Professional method for pump installation

Titanium

LifeTime Supporter
Jun 26, 2007
441
SF Bay Area
Hello,

My existing filter pump burned out a couple of weeks ago, and I am going to buy either an IntelliFlo 4x160 or an Ikeric Dyna-Miser VS150 tomorrow. The IntelliFlo is undoubtedly more efficient on the motor side than the Ikeric, but the Ikeric uses a very common motor, unlike the IntelliFlo. The only thing I don't like about the Ikeric is that the motor is ODP (open drip proof) as compared to the IntelliFlo being TEFC (totally enclosed, fan-cooled), but my existing ODP motor lasted in the outdoors and the rain and filter drainings for 11 years. The final decision will come down to relative price.

The title above refers to professional installation methods for the pump, but I think I am looking for "better than professional" installation tips since the "professionals" who installed the replacement pump 11 years ago never bothered to fasten the motor to the concrete equipment pad. The pump merely sits there and is "held" in place only by the inlet and outlet PVC piping.

What is the best way to install the new pump on the equipment pad? Should I install a rubber base under the pump? Should I be bolting the pump to the equipment pad?

Also, I am pretty sure that the IntelliFlo (which uses a WhisperFlo wet-end) and the Ikeric (which now uses a Hayward TriStar wet-end) will not match the piping for the existing Hayward Super II pump. Any tips for redoing the piping, other than installing unions? I am familiar with dry-fitting the piping before gluing, but it seems that after gluing that the fittings never quite fit like they did during the dry-fitting. How do the professionals handle retrofit plumbing jobs where the final piping dimensions must match up perfectly with existing equipment and existing piping?

Thanks for any thoughts, ideas, criticisms, etc.

Titanium
 

JasonLion

TFP Expert
Platinum Supporter
LifeTime Supporter
May 7, 2007
37,879
Silver Spring, MD
I am not a PVC expert but I have done some plumbing. PVC joints almost never go in all the way when dry fitting, so dry fitting is of limited use. The basic plan is to figure out where the final joint is going to be and work one piece at a time from both ends towards there. If space is limited you really want a union, otherwise it will be nearly impossible to get the final joint together. If you have more room you can place the final joint somewhere there will be a fair amount of flex available so you can get the joint together.

A rubber mat and short sections of radiator hose are sometimes used as sound isolation, so sounds don't transmit from the pump to the ground or pipes, though this isn't really all that common.
 

Titanium

LifeTime Supporter
Jun 26, 2007
441
SF Bay Area
JasonLion,

Thank you for the reply and the tips for modifying the PVC plumbing.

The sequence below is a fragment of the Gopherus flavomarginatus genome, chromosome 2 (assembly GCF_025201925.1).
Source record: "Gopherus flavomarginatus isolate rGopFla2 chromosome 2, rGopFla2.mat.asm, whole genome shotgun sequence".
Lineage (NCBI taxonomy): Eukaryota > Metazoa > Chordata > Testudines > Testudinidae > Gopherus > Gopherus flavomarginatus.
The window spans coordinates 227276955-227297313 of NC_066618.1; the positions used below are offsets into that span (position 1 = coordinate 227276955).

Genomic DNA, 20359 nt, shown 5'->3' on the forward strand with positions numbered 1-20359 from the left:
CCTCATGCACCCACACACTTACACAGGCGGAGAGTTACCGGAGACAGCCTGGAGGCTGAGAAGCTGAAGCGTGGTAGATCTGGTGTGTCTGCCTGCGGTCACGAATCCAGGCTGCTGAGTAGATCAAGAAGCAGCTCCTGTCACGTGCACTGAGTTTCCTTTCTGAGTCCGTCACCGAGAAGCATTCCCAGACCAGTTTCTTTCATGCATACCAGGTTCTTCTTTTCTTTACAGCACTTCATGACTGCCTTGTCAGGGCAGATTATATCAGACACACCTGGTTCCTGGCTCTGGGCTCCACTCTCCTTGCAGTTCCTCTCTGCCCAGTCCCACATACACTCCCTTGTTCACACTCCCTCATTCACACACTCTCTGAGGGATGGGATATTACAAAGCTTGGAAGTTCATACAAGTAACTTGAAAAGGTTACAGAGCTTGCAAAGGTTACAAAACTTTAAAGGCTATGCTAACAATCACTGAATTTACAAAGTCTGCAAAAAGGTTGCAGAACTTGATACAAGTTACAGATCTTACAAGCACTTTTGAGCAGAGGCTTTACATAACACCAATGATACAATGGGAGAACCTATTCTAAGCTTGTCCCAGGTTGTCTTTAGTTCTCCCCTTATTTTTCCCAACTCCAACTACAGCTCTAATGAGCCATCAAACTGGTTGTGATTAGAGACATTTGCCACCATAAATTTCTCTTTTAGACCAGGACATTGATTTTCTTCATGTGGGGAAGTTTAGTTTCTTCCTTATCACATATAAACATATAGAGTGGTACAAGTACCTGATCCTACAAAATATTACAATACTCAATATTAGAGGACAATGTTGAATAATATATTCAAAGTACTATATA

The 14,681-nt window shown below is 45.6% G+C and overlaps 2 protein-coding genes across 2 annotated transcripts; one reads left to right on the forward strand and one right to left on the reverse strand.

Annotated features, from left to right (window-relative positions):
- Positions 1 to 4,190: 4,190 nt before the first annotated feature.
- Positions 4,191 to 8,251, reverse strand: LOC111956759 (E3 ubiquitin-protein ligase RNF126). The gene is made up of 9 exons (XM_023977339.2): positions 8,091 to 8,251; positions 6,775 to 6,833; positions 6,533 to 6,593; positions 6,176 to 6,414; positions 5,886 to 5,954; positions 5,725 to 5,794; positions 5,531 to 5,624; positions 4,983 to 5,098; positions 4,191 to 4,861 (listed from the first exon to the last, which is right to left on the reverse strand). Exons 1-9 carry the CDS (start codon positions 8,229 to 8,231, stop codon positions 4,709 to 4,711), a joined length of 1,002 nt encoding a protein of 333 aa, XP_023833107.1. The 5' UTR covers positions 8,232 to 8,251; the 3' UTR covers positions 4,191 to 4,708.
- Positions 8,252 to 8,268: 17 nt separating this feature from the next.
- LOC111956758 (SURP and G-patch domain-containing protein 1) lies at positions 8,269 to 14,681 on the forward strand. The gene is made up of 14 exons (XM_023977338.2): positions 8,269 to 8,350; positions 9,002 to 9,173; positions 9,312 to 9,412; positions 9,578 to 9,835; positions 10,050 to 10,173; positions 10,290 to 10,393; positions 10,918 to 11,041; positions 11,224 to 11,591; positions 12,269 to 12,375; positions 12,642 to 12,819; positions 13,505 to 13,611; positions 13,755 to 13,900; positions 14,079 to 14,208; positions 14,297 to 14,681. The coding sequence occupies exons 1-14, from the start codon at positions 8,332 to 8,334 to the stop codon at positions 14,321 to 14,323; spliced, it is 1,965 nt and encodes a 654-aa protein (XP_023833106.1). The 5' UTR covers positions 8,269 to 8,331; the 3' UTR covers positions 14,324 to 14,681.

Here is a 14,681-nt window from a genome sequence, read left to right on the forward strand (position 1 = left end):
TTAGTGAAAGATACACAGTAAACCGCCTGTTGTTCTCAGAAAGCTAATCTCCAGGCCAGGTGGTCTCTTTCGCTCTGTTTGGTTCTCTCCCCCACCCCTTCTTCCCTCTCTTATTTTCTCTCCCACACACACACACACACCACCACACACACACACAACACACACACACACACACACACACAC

Does everyone leave the pump loose on the equipment pad, or is anyone bolting the pump down onto the concrete?

Titanium
 
G

Guest

Titanium said:
JasonLion,

Thank you for the reply and the tips for modifying the PVC plumbing.

Does everyone leave the pump loose on the equipment pad, or is anyone bolting the pump down onto the concrete?

Titanium
mine sits in two cinder blocks, not bolted down and both the pump and filter dont sit ona pad, just cinderblock, in an old shack with rotton wood and i looks like if i kick it, it will fall over.
 

duraleigh

Admin
Mod Squad
TFP Expert
Platinum Supporter
LifeTime Supporter
In The Industry
Apr 1, 2007
32,863
Sebring, Florida
Does everyone leave the pump loose on the equipment pad, or is anyone bolting the pump down onto the concrete?
Interesting question....I don't know the answer. I chose (perhaps unwisely) to leave mine unbolted when I installed it.

My thinking was that I knew it would be close to impossible to relieve all tension on the PVC If I bolted it down. I decided I would rather have the pump free to seek the spot where the PVC would be under the least "bind".

At least in this case, it has worked well for five years....no leaks....pump disconnected and reconnected at least twice during that time. (I used unions)
 

stevenbrla

LifeTime Supporter
May 10, 2007
237
Baton Rouge, LA
FWIW,

my pump was unprofessionally installed by a supposed professionals. they didn't bolt it down, and based on their other work, I could almost guarantee you that if they had, they would've screwed it up.

anyway... I've got 4x160, and it is so quiet and vibration-free that I really think bolting it down would be much overkill. Depending on the rpm setting and ANY surrounding noise, sometimes you have to put your hand on it to feel it to determine if its on.

my booster (cleaner) pump and my spa jet pump (3hp whisperflo) aren't bolted down either and both seem to be okay, with no excessive vibration or movement.

if it were me, I'd try it first w/o securing it, then go from there if you see a need to...

good luck!!
 

Hotrod30

Platinum Supporter
LifeTime Supporter
Dec 22, 2007
504
Central New York
Mine sits on two cinder blocks, on a rubber pad; not bolted down. Connects to the inlet and outlet by unions. Never had a bit of trouble. When rehooking up the pump; it helps to have some movement to hook up the unions.